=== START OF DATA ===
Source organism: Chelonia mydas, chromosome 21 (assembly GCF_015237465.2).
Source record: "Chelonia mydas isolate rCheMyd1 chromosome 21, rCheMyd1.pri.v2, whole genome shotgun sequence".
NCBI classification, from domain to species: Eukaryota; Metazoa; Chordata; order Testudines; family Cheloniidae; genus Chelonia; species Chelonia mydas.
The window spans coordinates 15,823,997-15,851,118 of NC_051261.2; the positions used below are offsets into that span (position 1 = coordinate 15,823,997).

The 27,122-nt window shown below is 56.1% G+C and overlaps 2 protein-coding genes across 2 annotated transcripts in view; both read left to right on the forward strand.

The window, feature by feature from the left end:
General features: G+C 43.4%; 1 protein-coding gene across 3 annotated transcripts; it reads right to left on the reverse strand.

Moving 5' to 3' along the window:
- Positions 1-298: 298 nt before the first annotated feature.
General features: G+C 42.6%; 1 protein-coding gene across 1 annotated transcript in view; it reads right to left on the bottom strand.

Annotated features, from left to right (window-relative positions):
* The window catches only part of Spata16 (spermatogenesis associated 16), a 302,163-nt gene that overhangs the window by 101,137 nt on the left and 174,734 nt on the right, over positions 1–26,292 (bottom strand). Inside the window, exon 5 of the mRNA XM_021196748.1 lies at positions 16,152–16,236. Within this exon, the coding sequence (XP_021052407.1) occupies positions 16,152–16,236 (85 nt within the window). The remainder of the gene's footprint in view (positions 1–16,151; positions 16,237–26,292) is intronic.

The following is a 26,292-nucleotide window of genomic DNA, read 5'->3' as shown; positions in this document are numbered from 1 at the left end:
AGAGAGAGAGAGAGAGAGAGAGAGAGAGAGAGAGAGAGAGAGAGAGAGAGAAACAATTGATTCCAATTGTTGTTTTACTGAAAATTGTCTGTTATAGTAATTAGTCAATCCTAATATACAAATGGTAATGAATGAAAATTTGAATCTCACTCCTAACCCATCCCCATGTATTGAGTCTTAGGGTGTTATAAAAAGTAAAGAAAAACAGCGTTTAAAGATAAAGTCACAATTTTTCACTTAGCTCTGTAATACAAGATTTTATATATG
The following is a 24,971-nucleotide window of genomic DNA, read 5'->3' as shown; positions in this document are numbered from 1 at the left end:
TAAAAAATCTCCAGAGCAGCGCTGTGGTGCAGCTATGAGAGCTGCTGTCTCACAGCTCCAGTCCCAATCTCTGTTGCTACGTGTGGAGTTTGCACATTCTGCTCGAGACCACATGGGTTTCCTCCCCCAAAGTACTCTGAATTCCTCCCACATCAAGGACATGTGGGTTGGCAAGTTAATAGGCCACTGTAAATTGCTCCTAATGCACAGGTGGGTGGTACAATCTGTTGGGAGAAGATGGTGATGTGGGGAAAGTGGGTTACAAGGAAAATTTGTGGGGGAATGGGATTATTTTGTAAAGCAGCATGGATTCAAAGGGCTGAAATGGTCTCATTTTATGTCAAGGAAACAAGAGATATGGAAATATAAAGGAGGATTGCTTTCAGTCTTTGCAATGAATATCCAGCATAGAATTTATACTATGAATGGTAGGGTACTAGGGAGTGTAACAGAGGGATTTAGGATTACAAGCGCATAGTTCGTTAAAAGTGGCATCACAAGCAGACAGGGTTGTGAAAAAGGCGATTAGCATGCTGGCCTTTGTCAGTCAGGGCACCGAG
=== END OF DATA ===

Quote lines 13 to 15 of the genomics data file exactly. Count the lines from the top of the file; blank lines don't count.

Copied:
The following is a 26,292-nucleotide window of genomic DNA, read 5'->3' as shown; positions in this document are numbered from 1 at the left end:
AGAGAGAGAGAGAGAGAGAGAGAGAGAGAGAGAGAGAGAGAGAGAGAGAGAAACAATTGATTCCAATTGTTGTTTTACTGAAAATTGTCTGTTATAGTAATTAGTCAATCCTAATATACAAATGGTAATGAATGAAAATTTGAATCTCACTCCTAACCCATCCCCATGTATTGAGTCTTAGGGTGTTATAAAAAGTAAAGAAAAACAGCGTTTAAAGATAAAGTCACAATTTTTCACTTAGCTCTGTAATACAAGATTTTATATATG
The following is a 24,971-nucleotide window of genomic DNA, read 5'->3' as shown; positions in this document are numbered from 1 at the left end: